ADVERTISEMENT

Time to address myths regarding mental illness

Once again we read about an individual who has spent years in prison whose only “offense” is that he suffered from a mental illness. This time, it is Josue Ortiz. However, the similarities to the Anthony Capozzi case are striking. Both these gentlemen represent the truth mentioned in a recent Another Voice by Dr. Steven Dubovsky, head of the Psychiatry Department at UB Medical School: that individuals with a mental illness are much more apt to be victims rather than perpetrators of crime. I also believe that these gentlemen are examples of how wrong it is to profile those who suffer from a mental illness as more dangerous than others. Apparently, Ortiz committed no crime. But he was duped by the fear generated by his illness to confess, and this was readily used against him by those investigating the case.

In recent months, there has been a loud public cry to target those with a mental illness as potential threats. Just think of how this aggravates the already glaring stigma toward those with a mental illness. It suggests that to be mentally ill is automatically to be considered a greater threat. I believe it is time that we recognize and deal with the realities rather than the myths that are so often mistakenly presented. The cause of violence is not mental illness, but much more likely the inability to handle some extreme anger and upset. While those with a mental illness are indeed susceptible to this, so too are any one of us.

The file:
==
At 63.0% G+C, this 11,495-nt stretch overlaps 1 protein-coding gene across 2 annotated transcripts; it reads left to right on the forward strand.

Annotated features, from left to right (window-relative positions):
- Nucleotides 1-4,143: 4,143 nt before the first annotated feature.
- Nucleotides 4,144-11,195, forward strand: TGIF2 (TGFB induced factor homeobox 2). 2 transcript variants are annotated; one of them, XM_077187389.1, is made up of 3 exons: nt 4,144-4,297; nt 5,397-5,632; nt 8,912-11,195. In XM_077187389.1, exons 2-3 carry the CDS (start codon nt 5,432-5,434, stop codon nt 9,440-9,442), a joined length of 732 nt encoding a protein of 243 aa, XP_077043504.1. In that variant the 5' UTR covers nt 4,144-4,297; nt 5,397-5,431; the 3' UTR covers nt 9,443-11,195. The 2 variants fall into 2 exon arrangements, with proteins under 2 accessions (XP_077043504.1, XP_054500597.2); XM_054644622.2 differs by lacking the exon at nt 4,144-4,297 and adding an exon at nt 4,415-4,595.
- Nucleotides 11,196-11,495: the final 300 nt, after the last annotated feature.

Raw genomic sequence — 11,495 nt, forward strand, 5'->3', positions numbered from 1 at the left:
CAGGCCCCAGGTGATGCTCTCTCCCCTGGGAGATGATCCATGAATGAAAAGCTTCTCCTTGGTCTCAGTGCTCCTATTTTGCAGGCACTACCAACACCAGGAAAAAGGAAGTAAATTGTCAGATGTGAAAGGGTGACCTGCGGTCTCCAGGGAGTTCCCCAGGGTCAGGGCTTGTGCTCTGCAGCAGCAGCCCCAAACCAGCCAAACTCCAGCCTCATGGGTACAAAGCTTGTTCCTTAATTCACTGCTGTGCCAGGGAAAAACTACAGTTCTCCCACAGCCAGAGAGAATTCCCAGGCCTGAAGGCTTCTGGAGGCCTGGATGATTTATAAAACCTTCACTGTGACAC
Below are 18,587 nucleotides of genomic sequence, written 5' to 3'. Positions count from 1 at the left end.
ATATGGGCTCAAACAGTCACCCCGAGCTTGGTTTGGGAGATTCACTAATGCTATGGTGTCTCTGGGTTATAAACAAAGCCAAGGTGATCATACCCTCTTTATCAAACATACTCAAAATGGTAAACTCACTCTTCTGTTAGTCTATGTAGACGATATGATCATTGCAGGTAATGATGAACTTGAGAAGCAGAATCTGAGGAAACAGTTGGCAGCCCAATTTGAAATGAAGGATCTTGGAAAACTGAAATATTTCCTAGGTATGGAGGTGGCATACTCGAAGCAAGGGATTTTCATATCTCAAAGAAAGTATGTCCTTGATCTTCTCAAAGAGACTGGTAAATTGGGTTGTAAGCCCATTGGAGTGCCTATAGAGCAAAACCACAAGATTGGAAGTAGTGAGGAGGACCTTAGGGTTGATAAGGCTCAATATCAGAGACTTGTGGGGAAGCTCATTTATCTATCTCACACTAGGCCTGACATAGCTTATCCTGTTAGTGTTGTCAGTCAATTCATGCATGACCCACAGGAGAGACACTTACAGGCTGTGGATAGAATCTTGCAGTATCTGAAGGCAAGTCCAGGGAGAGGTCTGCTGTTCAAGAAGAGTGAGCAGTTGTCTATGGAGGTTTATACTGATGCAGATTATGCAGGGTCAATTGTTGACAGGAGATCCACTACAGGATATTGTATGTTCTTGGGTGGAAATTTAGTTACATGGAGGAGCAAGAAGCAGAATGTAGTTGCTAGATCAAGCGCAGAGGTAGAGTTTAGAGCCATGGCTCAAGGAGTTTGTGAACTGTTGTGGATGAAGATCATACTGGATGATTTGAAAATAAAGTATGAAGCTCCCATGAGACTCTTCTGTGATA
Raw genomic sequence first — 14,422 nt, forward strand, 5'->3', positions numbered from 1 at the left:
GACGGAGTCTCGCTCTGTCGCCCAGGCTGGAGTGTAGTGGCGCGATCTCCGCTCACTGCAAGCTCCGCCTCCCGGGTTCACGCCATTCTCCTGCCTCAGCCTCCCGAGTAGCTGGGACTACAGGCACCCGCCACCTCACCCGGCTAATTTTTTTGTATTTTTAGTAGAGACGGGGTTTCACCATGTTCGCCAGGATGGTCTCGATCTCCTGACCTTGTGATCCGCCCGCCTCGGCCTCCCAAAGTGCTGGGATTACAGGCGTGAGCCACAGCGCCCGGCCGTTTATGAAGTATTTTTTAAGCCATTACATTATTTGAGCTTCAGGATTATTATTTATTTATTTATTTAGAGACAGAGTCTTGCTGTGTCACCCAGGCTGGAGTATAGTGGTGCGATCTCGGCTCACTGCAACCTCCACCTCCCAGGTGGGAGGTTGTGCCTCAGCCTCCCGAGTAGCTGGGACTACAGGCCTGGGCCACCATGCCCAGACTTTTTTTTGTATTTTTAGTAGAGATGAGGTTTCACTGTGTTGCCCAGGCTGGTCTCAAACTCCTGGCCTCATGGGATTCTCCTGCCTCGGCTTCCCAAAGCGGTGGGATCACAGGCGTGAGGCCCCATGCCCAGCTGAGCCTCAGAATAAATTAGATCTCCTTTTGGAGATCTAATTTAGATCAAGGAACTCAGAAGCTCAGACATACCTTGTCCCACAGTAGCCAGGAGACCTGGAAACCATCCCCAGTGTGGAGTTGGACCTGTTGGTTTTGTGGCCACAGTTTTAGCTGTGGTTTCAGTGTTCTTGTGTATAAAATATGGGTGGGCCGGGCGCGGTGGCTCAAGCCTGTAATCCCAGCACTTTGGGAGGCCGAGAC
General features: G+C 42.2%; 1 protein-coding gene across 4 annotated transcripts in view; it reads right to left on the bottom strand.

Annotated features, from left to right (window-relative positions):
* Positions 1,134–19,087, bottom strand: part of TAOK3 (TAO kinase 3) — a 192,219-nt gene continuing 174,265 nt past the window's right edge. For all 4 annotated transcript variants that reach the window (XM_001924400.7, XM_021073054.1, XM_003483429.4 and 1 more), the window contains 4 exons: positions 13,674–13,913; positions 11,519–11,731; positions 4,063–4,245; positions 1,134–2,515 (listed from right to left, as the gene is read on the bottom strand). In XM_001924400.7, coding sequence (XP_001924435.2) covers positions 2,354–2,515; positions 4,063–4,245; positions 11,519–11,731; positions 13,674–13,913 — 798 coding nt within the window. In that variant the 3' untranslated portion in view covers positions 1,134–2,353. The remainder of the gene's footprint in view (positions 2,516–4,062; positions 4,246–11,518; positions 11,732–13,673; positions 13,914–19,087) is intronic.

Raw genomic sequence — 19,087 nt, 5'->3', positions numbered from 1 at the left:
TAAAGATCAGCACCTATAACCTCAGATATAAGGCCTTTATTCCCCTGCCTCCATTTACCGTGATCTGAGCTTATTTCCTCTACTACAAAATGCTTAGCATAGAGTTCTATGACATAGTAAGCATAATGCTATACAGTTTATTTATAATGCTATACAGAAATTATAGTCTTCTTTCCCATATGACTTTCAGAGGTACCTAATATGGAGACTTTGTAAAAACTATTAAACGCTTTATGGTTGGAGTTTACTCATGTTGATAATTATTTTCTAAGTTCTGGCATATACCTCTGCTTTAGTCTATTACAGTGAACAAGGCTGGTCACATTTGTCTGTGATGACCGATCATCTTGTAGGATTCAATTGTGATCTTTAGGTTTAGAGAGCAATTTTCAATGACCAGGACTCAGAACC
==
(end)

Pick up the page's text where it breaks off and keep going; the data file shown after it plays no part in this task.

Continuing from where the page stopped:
I agree that we need to respond to the needs of those with a mental illness and find ways to enact preventive measures before the onset of violent behavior. However, I fear that we may be moving in the opposite direction. Our public system of care tends to be available to those who have shown themselves already a threat to the community. Until and unless they have gained attention (whether through incarceration, hospitalizations, arrests) they are very likely to go unnoticed and less likely to receive adequate care. No wonder so much goes unrecognized and unattended until it is too late.

Charles J. Sabatino

Amherst